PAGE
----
If you've ever been part of a Call For Papers committee you know that the information provided in the submission's abstract is generally vague and ambiguous. A talk could be a total Fail or THE talk that will define your conference and ensure it will return next year. That's why we ask for a draft version of the research and involve our technical team in asking questions and vetting submissions.
As an attendee of a conference you of course have to decide which conferences to attend. Immediate financial costs, scheduling time off, logistical details, these are all headache inducing aspects of going to a conference. You read a vague abstract on a conference website but you are not allowed to ask questions. You understand the Windows 8 heap, but does this presenter really know what they're talking about or will this be a waste of your time? In the past folks have had to base their attendance decision on how well the conference has been reviewed in the past (reviews which are sometimes are paid for by the organizers) and on speaker reputation (another criteria used by CFP committee).
At Infiltrate, we like you, heck we understand you because we've gone through that ourselves. So in order to change this annoying process in the infosec community, we're offering something different :). We are encouraging our selected speakers to be guest bloggers here, to provide more in depth information on their topics and to field questions.
The ball is now in your court, the shoe on your foot, the ace is in your sleeve. As an attendee you should take the time to research the subject and try to get the most out of each of each talk. We generally like to brag that our audience poses the most difficult questions to presenters, let's try to keep that up! Without further ado:
Matias Soler on:
The Chameleon: A cellphone-based USB impersonator
Fuzzing or auditing USB stuff has been around for a while but doing it from the device's perspective is a relatively unexplored area. This is mostly because of the complications that are involved in pretending to be a USB device to attack a USB host. The simplest method involves some hackish modifications on QEMU, where you can write a driver for QEMU for your emulated device and it will appear as real to the virtualized OS.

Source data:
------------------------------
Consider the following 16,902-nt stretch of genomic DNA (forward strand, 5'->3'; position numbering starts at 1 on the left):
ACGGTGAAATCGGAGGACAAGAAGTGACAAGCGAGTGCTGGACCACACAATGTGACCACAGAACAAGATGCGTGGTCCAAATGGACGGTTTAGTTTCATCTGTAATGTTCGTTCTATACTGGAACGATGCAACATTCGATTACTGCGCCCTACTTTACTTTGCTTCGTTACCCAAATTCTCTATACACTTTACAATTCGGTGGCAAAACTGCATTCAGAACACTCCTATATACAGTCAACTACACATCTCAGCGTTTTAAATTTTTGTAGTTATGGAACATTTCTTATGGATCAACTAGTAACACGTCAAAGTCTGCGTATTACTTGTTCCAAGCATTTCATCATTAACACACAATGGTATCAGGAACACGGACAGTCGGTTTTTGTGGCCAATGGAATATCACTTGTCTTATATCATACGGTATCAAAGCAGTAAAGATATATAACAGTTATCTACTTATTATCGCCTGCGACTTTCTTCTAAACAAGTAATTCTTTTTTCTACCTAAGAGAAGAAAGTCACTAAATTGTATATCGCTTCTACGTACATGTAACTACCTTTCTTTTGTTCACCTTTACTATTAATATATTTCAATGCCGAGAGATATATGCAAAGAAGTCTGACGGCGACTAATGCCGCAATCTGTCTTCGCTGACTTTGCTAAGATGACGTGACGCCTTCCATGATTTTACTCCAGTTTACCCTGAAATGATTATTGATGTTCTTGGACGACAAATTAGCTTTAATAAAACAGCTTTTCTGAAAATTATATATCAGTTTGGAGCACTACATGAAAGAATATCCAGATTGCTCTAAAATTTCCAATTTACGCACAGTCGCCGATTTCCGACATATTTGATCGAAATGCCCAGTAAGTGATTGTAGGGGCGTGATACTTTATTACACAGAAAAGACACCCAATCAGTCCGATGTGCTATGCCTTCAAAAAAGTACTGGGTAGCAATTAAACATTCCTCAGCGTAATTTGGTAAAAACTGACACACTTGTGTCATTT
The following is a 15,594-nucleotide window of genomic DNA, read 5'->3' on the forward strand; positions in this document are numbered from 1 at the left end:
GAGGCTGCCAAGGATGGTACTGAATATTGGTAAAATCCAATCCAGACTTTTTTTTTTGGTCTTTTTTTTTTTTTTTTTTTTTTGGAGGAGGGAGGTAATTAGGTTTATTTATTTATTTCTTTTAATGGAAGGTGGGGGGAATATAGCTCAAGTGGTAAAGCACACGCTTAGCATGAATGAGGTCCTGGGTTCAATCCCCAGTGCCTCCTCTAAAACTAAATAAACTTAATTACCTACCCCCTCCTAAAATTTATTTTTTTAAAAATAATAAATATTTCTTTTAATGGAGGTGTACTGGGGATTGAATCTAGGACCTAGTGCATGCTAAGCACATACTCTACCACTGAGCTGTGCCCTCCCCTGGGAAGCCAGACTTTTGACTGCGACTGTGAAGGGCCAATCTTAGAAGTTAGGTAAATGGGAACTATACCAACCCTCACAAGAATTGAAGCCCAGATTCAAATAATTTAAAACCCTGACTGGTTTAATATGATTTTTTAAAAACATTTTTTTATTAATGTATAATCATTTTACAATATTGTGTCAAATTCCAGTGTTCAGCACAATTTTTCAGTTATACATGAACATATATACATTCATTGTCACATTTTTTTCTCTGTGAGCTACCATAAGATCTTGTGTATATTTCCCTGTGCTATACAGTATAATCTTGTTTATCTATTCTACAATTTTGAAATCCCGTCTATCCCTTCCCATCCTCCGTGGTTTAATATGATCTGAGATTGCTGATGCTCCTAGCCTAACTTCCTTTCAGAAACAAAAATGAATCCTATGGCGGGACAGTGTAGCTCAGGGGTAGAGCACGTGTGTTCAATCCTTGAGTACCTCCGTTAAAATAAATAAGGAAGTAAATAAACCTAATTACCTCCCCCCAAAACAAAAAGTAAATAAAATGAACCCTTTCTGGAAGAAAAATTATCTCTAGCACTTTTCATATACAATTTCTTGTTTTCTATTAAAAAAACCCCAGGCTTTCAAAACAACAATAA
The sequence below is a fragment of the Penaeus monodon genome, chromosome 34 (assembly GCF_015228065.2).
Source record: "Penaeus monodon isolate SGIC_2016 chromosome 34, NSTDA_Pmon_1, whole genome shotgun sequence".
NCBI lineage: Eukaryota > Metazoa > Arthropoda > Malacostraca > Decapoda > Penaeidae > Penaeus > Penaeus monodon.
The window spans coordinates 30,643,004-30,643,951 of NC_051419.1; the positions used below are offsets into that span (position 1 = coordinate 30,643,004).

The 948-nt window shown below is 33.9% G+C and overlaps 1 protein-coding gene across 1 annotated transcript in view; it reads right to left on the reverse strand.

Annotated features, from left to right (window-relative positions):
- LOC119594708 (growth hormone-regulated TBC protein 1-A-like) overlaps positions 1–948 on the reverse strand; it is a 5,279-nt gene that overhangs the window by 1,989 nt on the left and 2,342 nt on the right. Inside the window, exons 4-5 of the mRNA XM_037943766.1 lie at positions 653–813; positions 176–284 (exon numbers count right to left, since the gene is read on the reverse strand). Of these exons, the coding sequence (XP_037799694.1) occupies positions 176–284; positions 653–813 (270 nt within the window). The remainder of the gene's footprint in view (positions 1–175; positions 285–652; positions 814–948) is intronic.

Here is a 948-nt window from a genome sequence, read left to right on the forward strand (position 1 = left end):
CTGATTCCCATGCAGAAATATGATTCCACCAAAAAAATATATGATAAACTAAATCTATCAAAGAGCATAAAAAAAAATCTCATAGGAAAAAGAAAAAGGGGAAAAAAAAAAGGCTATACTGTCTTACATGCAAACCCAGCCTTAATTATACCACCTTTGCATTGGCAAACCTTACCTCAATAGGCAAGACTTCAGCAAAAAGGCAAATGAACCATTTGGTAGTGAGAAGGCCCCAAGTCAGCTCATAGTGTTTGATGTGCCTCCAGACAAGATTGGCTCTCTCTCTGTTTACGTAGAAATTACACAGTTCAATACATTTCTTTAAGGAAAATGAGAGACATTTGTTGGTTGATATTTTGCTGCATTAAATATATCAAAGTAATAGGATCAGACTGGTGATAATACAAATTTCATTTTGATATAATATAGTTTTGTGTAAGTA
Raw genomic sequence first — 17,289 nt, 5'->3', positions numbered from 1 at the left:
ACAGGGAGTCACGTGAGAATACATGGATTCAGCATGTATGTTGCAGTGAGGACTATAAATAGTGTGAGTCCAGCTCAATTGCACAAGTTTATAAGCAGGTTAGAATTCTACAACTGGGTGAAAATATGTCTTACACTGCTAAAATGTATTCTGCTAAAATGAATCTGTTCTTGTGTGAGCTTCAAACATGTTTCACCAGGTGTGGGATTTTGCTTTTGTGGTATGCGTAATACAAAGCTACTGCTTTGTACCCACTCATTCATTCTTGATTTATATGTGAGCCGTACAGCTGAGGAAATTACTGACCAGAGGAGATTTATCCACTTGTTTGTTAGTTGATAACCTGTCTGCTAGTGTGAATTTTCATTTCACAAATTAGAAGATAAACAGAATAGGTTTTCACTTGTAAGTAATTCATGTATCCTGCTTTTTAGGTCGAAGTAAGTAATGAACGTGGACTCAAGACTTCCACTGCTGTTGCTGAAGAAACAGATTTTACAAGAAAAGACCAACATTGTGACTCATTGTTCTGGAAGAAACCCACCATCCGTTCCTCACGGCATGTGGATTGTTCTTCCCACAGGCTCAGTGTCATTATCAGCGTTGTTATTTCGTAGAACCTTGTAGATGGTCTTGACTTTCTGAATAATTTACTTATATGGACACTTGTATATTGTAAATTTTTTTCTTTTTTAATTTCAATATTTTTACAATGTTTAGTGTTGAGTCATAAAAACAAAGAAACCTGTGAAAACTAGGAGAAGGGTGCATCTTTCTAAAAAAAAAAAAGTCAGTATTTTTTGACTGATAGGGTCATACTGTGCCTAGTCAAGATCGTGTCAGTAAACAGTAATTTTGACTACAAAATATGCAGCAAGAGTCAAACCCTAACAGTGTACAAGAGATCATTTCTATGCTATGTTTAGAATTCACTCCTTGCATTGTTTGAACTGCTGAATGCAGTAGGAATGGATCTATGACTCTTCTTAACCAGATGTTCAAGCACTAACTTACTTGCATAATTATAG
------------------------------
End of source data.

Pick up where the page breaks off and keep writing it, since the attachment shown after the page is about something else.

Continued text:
Unfortunately you cannot run everything interesting inside a virtual machine (think smart TVs, music centers, etc), and even if you could operating systems may behave differently on real hardware. And even more important your real target probably won't be inside QEMU.
Travis Goddspeed has done an amazing job on building a small device with two USB ports that will solve this problem. One end goes to your computer and the other one to the target machine. By using python he is able to control the device such that it will appear as a real USB gadget to the target. Although this is awesome, building this device requires building the PCB and more importantly SMD soldering skills (that I don't have).
So our goal was to build a device that allowed us to quickly prototype USB gadgets and make it easy to assemble. We decided to use a Teensy board, which it's not much more that an AVR micro controller with built-in USB support. All the basic components needed to work, a USB boot-loader so you can reprogram it using this port and of course it had to come pre-assembled :)
Things we love about this board:
|The Teensy's USB controller is managed entirely by setting and reading a couple of specific registers